Importance of Emotional Intelligence in Leadership
Successful leadership is possible when you have business savvy, experience, vision, and analytical skills. Those are the main qualities most organizations and hiring executives look for when filling a leadership position. But of all those qualities, emotional intelligence has emerged as an important and often forgotten asset.
Emotional intelligence is the power to comprehend, control, and develop your feelings while understanding and managing the feelings of others at the same time. Emotional intelligence is that unquantifiable yet critical quality that surpasses administrative components in leadership. As a leader of people, you have to acknowledge that those you lead are human and therefore filled with emotions. Those emotions affect how they work and perceive interactions, as do yours. You, therefore, need to know how to recognize, control, and manage both yours and theirs for an effective and optimum working environment.
Emotional intelligence combines self-awareness and empathy. Trying to manage people without acknowledging their emotions is both shortsighted and bound to fail. Accepting them and their emotions enables you to get a better handle on things. While a leader must have authority over their charge, they need to also work with those emotions to make the most of the team’s capabilities, both individual and from a group perspective.
Emotional intelligence has benefits for both the leader and the organization.
For the leader, it leads to better internal awareness. For you to make better decisions, you need to understand how your feelings affect your judgment, productivity, attitude, and such. You need to be aware of your emotions, weaknesses, limitations, and strengths. If you know, for instance, that you struggle with delegating duties, you can work on improving that skill, thus improving your leadership style overall. You can only do so if you know there is an issue there.
You also get better self-regulation. Impulsiveness is a terrible trait for a leader. Most decisions made in haste tend to lead to failure and erosion of respect from the subordinates. You can break down bridges you built over a long time with one impulsive move.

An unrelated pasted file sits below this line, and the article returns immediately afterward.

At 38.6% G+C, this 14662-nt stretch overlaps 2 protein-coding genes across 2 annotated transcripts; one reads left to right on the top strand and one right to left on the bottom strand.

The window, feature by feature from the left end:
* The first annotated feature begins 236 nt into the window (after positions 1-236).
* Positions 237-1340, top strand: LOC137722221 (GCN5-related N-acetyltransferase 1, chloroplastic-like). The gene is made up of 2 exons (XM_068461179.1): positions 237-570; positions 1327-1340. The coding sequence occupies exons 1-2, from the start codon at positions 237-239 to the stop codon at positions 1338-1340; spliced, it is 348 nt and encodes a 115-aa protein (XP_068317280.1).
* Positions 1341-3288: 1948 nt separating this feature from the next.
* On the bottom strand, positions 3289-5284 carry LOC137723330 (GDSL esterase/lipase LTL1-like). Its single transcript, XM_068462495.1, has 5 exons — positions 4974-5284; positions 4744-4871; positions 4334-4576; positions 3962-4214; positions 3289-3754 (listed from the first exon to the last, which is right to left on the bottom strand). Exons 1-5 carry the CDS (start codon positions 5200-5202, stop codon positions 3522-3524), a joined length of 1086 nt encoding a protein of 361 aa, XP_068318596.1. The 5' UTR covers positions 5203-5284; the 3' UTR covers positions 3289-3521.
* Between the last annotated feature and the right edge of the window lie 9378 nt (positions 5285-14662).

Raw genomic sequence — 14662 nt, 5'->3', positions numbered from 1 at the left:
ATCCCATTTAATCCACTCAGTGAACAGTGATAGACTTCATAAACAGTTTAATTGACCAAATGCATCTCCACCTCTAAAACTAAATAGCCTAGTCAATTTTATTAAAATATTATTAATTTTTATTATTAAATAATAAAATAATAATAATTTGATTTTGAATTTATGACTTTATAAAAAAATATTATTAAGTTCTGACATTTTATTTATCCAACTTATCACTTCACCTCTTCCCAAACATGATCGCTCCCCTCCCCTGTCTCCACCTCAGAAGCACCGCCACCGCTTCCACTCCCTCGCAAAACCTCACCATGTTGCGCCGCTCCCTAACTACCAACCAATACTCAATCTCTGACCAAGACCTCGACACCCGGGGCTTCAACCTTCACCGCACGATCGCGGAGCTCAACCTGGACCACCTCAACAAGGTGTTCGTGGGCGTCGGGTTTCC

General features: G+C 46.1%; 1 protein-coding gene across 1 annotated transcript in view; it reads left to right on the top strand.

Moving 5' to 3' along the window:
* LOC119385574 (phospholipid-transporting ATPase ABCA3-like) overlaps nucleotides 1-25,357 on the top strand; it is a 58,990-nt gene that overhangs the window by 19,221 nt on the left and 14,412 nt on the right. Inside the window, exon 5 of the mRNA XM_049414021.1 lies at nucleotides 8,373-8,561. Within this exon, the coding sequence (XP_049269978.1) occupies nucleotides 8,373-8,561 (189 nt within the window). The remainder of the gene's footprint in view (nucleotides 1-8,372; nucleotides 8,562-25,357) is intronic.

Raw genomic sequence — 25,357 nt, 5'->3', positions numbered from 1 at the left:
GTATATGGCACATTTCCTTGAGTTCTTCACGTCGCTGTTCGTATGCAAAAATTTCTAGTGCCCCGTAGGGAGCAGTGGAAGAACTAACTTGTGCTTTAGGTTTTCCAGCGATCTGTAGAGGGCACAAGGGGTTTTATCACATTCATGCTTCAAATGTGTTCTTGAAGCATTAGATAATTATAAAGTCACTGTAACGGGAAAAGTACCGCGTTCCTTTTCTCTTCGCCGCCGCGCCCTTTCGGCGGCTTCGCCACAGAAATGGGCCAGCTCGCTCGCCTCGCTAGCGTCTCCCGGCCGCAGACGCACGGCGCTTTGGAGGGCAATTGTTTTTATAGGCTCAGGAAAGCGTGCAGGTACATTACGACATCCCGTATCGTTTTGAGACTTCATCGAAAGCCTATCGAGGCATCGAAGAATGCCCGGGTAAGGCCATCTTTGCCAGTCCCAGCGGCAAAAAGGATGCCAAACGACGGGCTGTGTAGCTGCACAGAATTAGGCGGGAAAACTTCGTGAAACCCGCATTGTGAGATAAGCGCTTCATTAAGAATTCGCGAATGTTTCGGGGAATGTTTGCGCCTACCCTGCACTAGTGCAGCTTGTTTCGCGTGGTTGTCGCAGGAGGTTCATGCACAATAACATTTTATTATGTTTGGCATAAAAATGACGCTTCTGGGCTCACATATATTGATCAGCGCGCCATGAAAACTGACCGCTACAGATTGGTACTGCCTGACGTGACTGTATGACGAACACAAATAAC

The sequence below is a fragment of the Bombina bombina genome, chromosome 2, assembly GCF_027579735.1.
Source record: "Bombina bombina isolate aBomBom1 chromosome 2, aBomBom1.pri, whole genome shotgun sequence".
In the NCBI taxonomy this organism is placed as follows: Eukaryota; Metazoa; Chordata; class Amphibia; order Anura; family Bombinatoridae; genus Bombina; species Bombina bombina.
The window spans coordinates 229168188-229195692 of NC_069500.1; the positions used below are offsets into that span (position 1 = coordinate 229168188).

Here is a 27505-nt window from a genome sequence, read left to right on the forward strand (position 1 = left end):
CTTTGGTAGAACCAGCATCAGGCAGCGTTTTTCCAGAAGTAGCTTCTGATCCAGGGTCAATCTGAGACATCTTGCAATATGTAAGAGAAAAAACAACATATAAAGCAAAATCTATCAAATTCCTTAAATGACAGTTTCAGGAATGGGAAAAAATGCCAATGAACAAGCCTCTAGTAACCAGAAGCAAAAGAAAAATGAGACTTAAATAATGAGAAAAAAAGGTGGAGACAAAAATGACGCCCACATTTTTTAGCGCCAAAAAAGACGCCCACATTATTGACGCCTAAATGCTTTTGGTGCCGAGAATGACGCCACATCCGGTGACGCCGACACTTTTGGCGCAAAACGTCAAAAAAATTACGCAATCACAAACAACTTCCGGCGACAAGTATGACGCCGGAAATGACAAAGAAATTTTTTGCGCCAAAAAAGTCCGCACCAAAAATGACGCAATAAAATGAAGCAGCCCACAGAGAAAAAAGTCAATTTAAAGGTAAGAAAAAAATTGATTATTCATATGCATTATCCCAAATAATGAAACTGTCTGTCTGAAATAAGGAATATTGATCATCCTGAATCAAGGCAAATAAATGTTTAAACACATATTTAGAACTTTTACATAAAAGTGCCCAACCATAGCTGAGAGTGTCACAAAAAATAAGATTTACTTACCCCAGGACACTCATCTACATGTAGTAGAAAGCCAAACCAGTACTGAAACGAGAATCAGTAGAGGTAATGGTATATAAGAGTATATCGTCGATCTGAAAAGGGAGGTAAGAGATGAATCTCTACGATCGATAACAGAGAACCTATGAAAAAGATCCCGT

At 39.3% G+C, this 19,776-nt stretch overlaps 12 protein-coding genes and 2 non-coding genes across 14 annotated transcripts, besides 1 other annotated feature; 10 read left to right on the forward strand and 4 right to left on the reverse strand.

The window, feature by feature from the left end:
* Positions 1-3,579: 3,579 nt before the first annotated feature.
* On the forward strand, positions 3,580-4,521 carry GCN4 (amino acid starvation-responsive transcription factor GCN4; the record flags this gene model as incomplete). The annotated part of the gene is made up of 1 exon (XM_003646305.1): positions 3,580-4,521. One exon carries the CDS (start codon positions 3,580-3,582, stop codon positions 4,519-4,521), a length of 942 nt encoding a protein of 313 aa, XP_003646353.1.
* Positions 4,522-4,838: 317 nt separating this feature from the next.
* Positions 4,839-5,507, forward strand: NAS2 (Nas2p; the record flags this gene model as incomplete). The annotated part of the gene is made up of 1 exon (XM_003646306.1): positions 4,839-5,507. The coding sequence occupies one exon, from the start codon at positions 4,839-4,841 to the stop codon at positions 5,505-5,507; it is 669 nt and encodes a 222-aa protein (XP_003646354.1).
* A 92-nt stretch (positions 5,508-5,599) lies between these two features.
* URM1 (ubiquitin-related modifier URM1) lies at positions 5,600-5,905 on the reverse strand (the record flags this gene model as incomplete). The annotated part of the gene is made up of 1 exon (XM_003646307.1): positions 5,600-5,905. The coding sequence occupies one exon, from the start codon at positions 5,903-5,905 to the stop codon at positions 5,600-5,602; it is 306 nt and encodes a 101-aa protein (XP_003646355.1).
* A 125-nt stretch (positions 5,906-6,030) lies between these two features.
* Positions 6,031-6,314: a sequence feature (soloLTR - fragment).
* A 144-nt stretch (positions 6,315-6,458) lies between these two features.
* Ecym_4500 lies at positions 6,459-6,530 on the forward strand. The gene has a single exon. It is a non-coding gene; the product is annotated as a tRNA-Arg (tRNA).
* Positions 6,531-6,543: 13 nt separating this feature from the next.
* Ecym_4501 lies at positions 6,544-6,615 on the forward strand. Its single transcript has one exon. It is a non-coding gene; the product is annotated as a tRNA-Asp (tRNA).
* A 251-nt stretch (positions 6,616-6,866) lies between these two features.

You also get to increase your empathy. When you understand your emotional state well, it becomes easier for you to understand that of others. You, therefore, can better place yourself in your employee’s shoes, thus helping you make better decisions.
You will also be less stressed. Emotional intelligence gives you better stress management. You avoid negative emotions or negative reactions, especially on your subordinates or family at home. Your work and life balance will be almost perfect, making it easier to manage stress.
For the organization, emotional intelligence will mean better productivity and lower employee turnover. Of all the things that make employees quit their jobs, their relationship with their bosses, as well as the organization in general, ranks among the top ones. Emotional intelligence plays a key role in determining how you relate with your bosses and colleagues. It also leads to better collaboration and coexistence among team members.
Emotional intelligence leads to improved company culture, of which a large part comes down to how people relate to each other in there. Performance improves since your staff does not have to deal with the added stress of emotional outbursts and such behavior from their superiors.